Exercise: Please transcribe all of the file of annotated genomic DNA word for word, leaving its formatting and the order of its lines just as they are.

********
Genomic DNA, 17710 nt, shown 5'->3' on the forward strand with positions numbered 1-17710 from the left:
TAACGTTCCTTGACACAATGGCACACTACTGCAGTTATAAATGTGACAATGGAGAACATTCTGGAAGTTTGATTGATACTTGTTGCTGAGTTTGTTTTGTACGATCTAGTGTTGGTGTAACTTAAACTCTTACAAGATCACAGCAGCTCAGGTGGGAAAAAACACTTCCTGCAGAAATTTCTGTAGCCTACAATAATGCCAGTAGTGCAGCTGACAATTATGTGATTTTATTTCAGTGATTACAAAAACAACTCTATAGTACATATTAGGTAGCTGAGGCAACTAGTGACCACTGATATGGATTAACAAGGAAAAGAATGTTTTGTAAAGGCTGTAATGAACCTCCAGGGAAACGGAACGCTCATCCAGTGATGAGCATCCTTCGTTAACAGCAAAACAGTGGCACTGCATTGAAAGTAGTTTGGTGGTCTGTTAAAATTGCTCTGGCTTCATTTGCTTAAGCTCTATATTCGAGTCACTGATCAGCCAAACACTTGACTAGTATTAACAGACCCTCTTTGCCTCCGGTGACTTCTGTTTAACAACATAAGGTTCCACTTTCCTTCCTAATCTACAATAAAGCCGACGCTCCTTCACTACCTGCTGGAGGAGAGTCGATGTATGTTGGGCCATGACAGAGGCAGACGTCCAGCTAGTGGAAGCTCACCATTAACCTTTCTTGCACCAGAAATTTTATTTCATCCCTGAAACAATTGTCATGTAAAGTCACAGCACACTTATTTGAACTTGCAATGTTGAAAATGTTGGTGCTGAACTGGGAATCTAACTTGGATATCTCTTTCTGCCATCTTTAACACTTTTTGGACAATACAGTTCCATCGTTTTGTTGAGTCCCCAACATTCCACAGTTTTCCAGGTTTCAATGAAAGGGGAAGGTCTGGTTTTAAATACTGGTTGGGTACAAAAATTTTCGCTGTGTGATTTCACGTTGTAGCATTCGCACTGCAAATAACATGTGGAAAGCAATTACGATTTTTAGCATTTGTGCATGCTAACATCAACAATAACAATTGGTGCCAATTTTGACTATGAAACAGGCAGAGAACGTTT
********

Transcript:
Genomic DNA, 17710 nt, shown 5'->3' on the forward strand with positions numbered 1-17710 from the left:
TAACGTTCCTTGACACAATGGCACACTACTGCAGTTATAAATGTGACAATGGAGAACATTCTGGAAGTTTGATTGATACTTGTTGCTGAGTTTGTTTTGTACGATCTAGTGTTGGTGTAACTTAAACTCTTACAAGATCACAGCAGCTCAGGTGGGAAAAAACACTTCCTGCAGAAATTTCTGTAGCCTACAATAATGCCAGTAGTGCAGCTGACAATTATGTGATTTTATTTCAGTGATTACAAAAACAACTCTATAGTACATATTAGGTAGCTGAGGCAACTAGTGACCACTGATATGGATTAACAAGGAAAAGAATGTTTTGTAAAGGCTGTAATGAACCTCCAGGGAAACGGAACGCTCATCCAGTGATGAGCATCCTTCGTTAACAGCAAAACAGTGGCACTGCATTGAAAGTAGTTTGGTGGTCTGTTAAAATTGCTCTGGCTTCATTTGCTTAAGCTCTATATTCGAGTCACTGATCAGCCAAACACTTGACTAGTATTAACAGACCCTCTTTGCCTCCGGTGACTTCTGTTTAACAACATAAGGTTCCACTTTCCTTCCTAATCTACAATAAAGCCGACGCTCCTTCACTACCTGCTGGAGGAGAGTCGATGTATGTTGGGCCATGACAGAGGCAGACGTCCAGCTAGTGGAAGCTCACCATTAACCTTTCTTGCACCAGAAATTTTATTTCATCCCTGAAACAATTGTCATGTAAAGTCACAGCACACTTATTTGAACTTGCAATGTTGAAAATGTTGGTGCTGAACTGGGAATCTAACTTGGATATCTCTTTCTGCCATCTTTAACACTTTTTGGACAATACAGTTCCATCGTTTTGTTGAGTCCCCAACATTCCACAGTTTTCCAGGTTTCAATGAAAGGGGAAGGTCTGGTTTTAAATACTGGTTGGGTACAAAAATTTTCGCTGTGTGATTTCACGTTGTAGCATTCGCACTGCAAATAACATGTGGAAAGCAATTACGATTTTTAGCATTTGTGCATGCTAACATCAACAATAACAATTGGTGCCAATTTTGACTATGAAACAGGCAGAGAACGTTT